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The National Academies

ACRP 02-86 [Anticipated]

Measuring the Impact of Temporary Flight Restrictions on Airports

  Project Data
Funds: $400,000
Staff Responsibility: Marci A. Greenberger
Fiscal Year: 2018

This project has been tentatively selected and a project statement (request for proposals) is expected in November 2017. The project statement will be available on this world wide web site. The problem statement below will be the starting point for a panel of experts to develop the project statement.

The temporary flight restriction (TFR) is a tool used by the U.S. government to define a certain area within the National Airspace System (NAS) where air travel is restricted or prohibited because of a security-related event, a temporary hazardous condition, or other special situations.  The operational impacts of a TFR range from requiring a flight plan and two-way radio communication with air traffic control to a complete shutdown of the air space around the impacted area.  When aircraft operations are restricted or prohibited, there are direct operational, economic, and environmental impacts.  In some cases, local businesses, both on and off the airport, suffer significant losses.  Aircraft routing may be affected, increasing fuel burn and emissions.  While any part of the NAS can be impacted by a TFR (including airports, airspace, and navigation facilities), there is a specific need to develop a method to predict the impact of a TFR when the restricted airspace includes an underlying airport.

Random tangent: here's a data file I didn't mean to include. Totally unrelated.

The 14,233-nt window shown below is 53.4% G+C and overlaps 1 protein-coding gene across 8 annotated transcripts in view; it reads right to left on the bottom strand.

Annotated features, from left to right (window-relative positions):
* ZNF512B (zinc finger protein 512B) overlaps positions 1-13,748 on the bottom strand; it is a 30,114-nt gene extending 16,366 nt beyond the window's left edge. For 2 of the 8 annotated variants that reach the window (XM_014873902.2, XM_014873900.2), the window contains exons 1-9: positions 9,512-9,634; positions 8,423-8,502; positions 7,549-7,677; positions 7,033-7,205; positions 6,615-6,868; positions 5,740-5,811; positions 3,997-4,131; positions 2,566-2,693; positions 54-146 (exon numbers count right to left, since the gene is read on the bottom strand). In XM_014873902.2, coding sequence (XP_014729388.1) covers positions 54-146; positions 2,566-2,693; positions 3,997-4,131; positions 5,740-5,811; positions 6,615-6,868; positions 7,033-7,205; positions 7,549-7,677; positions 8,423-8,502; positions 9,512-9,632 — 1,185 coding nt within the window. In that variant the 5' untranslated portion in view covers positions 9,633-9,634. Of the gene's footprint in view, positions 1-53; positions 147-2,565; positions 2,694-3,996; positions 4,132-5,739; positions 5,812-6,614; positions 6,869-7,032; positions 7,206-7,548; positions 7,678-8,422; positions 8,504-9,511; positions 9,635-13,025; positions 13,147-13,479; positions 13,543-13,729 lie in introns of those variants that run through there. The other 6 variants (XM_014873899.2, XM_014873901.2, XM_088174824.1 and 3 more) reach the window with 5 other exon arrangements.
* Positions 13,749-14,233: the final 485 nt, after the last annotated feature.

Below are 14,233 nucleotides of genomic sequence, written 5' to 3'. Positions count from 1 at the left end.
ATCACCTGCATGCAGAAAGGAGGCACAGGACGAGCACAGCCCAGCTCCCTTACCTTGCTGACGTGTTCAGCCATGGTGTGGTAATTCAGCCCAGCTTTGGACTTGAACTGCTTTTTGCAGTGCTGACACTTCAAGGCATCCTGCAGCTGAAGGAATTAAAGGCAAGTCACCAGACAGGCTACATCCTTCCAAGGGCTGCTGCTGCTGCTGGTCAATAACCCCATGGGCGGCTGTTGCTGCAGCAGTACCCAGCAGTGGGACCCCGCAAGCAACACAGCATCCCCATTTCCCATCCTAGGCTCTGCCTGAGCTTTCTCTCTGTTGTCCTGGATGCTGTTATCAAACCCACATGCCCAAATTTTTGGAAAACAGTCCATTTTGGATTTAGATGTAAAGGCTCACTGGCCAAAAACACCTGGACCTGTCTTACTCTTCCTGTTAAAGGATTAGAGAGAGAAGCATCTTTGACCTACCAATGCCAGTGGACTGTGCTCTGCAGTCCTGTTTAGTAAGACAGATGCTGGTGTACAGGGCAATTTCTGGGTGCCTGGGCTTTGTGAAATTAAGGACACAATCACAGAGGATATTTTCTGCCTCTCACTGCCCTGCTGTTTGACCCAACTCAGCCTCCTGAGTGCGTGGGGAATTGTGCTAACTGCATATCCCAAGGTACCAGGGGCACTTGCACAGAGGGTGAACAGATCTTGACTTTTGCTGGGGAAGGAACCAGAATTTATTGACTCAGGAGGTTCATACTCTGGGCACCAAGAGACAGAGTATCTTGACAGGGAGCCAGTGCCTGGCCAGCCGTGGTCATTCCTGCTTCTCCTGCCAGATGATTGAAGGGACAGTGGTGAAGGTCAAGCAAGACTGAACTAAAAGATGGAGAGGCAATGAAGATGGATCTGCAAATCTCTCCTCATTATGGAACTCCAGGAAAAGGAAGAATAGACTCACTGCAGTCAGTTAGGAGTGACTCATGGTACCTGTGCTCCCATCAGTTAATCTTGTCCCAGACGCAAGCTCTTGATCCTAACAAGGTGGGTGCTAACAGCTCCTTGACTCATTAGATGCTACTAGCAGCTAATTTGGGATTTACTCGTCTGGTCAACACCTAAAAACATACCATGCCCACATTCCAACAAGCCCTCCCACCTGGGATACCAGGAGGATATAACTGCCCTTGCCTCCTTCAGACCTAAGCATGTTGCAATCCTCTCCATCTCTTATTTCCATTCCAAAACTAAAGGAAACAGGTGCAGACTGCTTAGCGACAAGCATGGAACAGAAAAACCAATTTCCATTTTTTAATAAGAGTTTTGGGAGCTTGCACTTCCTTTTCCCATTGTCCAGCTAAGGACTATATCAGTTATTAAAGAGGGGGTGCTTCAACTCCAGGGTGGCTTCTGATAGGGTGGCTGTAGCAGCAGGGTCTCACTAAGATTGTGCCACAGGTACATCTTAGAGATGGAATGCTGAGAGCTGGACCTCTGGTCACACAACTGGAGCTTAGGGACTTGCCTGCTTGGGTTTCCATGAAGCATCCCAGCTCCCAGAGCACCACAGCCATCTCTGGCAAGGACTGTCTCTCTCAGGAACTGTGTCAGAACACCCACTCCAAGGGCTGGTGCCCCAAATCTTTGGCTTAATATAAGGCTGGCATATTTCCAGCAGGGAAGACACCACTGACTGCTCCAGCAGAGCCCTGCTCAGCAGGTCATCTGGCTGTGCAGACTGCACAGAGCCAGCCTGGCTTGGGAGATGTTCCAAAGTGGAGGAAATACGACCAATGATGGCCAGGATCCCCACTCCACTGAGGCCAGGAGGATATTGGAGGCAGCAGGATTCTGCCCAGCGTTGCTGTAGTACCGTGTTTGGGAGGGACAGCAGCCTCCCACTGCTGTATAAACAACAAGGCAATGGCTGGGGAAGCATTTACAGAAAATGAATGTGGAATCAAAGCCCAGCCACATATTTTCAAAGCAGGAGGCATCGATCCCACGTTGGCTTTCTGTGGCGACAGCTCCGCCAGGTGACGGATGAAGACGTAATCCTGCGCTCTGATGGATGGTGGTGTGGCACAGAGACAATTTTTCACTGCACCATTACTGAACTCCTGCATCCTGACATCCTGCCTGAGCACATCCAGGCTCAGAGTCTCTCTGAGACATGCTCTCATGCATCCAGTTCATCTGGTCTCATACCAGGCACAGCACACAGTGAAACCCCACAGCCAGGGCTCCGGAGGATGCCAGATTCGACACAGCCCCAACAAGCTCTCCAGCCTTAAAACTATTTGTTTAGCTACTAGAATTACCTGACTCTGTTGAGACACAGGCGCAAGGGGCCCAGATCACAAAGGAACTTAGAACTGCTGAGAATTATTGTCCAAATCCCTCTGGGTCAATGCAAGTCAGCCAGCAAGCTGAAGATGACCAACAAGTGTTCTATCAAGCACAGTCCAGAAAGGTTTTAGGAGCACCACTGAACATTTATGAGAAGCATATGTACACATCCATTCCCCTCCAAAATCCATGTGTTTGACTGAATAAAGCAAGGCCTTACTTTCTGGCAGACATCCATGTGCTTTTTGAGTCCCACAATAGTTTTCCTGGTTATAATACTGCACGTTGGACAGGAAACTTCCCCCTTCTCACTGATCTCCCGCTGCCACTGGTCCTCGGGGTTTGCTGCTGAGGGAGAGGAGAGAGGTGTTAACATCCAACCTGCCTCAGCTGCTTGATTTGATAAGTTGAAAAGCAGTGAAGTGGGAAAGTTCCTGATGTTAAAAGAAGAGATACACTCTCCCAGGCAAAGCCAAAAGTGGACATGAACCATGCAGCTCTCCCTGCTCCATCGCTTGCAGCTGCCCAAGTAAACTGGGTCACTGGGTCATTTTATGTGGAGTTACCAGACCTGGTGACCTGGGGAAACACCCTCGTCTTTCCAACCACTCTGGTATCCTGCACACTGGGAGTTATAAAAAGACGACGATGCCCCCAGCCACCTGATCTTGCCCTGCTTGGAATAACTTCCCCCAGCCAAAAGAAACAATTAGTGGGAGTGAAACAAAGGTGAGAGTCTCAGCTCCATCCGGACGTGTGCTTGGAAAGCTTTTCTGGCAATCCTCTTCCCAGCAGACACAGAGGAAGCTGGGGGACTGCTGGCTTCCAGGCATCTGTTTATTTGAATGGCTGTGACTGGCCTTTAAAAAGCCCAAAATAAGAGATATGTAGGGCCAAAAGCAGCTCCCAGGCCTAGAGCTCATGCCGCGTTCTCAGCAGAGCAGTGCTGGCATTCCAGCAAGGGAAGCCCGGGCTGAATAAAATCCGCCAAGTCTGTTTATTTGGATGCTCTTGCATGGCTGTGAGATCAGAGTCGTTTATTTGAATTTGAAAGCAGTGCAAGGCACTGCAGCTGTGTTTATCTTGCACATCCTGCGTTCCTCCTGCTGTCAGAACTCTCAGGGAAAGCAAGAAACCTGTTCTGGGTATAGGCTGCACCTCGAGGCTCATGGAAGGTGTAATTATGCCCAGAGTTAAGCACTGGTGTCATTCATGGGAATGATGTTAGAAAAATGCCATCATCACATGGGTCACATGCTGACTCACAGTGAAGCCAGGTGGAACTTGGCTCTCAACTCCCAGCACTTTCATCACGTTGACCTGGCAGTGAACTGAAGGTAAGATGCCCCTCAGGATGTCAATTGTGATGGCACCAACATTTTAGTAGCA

The objective of this research is to develop a comprehensive model to assess the operational, environmental, and economic impacts of a TFR.  The model should allow users to tailor the analysis to account for the specific restrictions associated with a particular TFR and individual airport characteristics.

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